| IsLTE Exp Exp           -- ...test for less-or-equal (<exp> <= <exp>)
       | And BExp BExp           -- ...boolean and (<bexp> && <bexp>)
       | Or BExp BExp            -- ...boolean or (<bexp> || <bexp>)
       | Not BExp                -- ...boolean negation (!<bexp>)
       | LitBool Bool            -- ... or a boolean literal (true or false)
       deriving Show

     type FunDefn = (Name,[Name],[Name],[Stmt])

Now, I do not have a specific question, but I was wondering if someone could point me in the right direction on how to go about writing the semantics.

In the past I have done something similar for an imperative programming language without arrays and functions. It looked something like this:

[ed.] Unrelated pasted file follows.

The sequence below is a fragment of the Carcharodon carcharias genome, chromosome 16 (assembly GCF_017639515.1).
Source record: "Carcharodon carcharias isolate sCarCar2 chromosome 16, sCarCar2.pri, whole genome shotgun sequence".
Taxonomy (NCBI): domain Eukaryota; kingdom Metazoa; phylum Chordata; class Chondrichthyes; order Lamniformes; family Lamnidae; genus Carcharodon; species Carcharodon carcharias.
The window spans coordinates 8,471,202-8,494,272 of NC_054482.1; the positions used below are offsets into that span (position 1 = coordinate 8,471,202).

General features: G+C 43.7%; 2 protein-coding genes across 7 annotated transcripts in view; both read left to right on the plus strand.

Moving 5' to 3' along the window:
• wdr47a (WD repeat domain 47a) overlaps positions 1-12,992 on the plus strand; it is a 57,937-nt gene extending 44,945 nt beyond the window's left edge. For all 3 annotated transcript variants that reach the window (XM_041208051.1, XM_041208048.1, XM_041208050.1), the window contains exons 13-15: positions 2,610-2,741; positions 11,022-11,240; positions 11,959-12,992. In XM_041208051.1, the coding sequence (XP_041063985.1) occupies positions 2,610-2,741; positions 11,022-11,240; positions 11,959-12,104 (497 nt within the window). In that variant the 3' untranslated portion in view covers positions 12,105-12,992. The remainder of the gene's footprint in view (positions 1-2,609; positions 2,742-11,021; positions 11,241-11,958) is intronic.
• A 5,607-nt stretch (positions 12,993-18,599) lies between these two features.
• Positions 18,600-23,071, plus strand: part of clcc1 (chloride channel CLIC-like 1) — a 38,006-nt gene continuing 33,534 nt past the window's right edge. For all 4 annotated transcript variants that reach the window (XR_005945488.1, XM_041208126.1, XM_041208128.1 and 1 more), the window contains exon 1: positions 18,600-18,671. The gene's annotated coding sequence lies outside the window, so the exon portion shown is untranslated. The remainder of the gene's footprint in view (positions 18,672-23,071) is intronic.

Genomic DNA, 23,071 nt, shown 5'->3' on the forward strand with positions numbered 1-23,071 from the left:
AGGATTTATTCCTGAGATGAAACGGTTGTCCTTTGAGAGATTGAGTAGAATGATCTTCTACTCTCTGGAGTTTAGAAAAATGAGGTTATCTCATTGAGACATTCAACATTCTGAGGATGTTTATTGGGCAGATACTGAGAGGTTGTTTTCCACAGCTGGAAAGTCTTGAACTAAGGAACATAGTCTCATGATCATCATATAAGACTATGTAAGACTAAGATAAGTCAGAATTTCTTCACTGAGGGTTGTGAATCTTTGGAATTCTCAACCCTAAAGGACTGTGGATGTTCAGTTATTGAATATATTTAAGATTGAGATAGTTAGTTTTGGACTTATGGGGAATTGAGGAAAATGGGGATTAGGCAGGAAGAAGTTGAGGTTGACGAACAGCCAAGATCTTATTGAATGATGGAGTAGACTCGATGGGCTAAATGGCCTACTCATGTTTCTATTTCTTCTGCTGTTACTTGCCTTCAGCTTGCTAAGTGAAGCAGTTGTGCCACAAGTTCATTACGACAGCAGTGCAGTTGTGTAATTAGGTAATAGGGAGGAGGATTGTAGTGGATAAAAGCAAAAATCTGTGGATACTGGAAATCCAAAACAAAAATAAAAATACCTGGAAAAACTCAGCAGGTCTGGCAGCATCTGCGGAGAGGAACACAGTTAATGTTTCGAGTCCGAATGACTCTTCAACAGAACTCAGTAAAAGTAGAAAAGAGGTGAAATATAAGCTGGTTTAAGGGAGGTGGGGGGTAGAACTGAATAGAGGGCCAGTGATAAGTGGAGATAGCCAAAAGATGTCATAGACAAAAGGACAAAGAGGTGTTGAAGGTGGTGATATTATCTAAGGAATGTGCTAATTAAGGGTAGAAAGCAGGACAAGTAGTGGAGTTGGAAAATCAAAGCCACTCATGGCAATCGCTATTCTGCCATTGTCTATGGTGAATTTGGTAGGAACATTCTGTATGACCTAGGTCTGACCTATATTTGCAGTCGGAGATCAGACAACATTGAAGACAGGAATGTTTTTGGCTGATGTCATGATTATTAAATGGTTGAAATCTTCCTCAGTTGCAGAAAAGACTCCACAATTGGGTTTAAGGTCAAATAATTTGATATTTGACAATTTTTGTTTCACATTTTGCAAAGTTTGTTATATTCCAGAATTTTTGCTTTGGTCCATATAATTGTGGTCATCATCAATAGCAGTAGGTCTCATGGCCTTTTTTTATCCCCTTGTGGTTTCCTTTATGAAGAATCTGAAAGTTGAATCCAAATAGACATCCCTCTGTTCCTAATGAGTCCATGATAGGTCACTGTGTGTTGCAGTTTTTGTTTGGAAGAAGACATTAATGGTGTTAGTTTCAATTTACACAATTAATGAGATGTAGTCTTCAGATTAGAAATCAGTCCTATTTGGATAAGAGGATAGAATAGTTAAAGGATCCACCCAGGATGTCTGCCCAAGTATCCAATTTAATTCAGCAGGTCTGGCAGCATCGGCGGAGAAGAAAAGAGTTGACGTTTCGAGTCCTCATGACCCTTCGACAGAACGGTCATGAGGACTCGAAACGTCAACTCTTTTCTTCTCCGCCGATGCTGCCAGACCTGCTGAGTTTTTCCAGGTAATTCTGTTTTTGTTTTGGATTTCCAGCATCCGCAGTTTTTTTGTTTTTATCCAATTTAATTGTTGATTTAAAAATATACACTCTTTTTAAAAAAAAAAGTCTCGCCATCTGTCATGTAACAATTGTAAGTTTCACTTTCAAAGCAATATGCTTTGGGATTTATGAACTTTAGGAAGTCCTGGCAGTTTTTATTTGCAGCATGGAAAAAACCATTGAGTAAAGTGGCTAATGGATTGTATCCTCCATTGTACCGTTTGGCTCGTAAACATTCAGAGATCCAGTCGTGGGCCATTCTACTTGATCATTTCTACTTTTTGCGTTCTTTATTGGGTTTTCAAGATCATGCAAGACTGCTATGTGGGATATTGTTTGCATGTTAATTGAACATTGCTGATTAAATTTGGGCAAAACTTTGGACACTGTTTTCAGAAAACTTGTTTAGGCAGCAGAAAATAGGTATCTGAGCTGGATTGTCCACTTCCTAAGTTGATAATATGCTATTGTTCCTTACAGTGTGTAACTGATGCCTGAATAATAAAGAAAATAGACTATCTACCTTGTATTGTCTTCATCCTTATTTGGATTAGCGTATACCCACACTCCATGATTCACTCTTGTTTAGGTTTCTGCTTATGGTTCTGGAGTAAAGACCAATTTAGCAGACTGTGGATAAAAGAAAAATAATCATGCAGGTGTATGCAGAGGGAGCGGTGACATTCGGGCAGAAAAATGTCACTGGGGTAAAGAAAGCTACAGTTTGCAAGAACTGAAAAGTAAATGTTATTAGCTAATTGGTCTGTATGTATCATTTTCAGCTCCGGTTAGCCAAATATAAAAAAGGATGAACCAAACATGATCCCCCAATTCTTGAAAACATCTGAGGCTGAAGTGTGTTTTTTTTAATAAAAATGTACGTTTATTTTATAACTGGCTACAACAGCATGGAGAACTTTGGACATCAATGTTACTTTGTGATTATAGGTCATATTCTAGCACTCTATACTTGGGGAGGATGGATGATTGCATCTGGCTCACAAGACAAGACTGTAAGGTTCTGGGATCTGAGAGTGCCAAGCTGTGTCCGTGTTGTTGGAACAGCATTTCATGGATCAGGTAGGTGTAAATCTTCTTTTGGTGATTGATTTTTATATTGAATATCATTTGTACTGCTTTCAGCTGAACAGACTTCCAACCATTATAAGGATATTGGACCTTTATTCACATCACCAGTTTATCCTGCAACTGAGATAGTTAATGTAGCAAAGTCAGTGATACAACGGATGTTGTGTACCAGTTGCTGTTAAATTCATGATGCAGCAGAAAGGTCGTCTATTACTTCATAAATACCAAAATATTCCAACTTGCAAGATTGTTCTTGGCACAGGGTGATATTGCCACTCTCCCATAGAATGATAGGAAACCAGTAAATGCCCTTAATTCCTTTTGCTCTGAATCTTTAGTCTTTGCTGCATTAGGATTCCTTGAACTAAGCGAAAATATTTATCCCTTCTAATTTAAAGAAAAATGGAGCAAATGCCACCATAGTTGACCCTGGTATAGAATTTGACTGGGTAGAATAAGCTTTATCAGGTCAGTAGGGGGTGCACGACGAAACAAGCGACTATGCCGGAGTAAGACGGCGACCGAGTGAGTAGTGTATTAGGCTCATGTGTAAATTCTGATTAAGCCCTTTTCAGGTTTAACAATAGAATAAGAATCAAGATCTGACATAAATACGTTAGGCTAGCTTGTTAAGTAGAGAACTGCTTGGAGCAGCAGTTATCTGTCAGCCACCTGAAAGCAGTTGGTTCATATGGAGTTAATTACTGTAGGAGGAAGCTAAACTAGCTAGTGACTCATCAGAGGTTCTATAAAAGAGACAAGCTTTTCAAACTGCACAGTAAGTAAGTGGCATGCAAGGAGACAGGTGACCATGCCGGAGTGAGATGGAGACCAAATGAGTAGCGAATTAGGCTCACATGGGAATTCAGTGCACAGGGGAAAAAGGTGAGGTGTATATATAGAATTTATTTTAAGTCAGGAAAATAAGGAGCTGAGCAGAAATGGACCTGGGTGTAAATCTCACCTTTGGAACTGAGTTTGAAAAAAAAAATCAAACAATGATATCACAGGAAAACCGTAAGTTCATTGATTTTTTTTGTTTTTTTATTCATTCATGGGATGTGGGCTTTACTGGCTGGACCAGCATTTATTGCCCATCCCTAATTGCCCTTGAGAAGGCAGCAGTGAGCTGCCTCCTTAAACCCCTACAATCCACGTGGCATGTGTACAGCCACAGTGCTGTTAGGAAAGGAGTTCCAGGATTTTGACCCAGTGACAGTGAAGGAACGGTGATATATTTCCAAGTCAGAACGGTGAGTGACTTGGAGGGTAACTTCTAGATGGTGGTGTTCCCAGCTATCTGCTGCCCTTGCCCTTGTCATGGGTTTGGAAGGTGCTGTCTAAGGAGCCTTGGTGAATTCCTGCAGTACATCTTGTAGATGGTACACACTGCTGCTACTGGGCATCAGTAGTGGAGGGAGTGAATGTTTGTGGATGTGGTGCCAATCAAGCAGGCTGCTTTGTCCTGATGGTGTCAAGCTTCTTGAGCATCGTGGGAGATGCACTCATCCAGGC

expsem :: Exp -> State -> Int
   expsem (Add e1 e2) s = (expsem e1 s) + (expsem e2 s)
   expsem (Sub e1 e2) s = (expsem e1 s) - (expsem e2 s)
   expsem (Mul e1 e2) s = (expsem e1 s) * (expsem e2 s)
   expsem (Neg e) s   = -(expsem e s)
   expsem (Var x) s   = s x
   expsem (LitInt m) _ = m 

   boolsem :: BExp -> State -> Bool
   boolsem (IsEq  e1 e2) s = expsem e1 s == expsem e2 s       
   boolsem (IsNEq e1 e2) s= not(expsem e1 s == expsem e2 s)
   boolsem (IsGT  e1 e2) s= expsem e1 s >  expsem e2 s
   boolsem (IsGTE e1 e2) s= expsem e1 s >=  expsem e2 s
   boolsem (IsLT e1 e2)  s= expsem e1 s < expsem e2 s
   boolsem (IsLTE e1 e2) s= expsem e1 s <= expsem e2 s
   boolsem (And   b1 b2) s= boolsem b1 s &&  boolsem b2 s
   boolsem (Or    b1 b2) s= boolsem b1 s || boolsem b2 s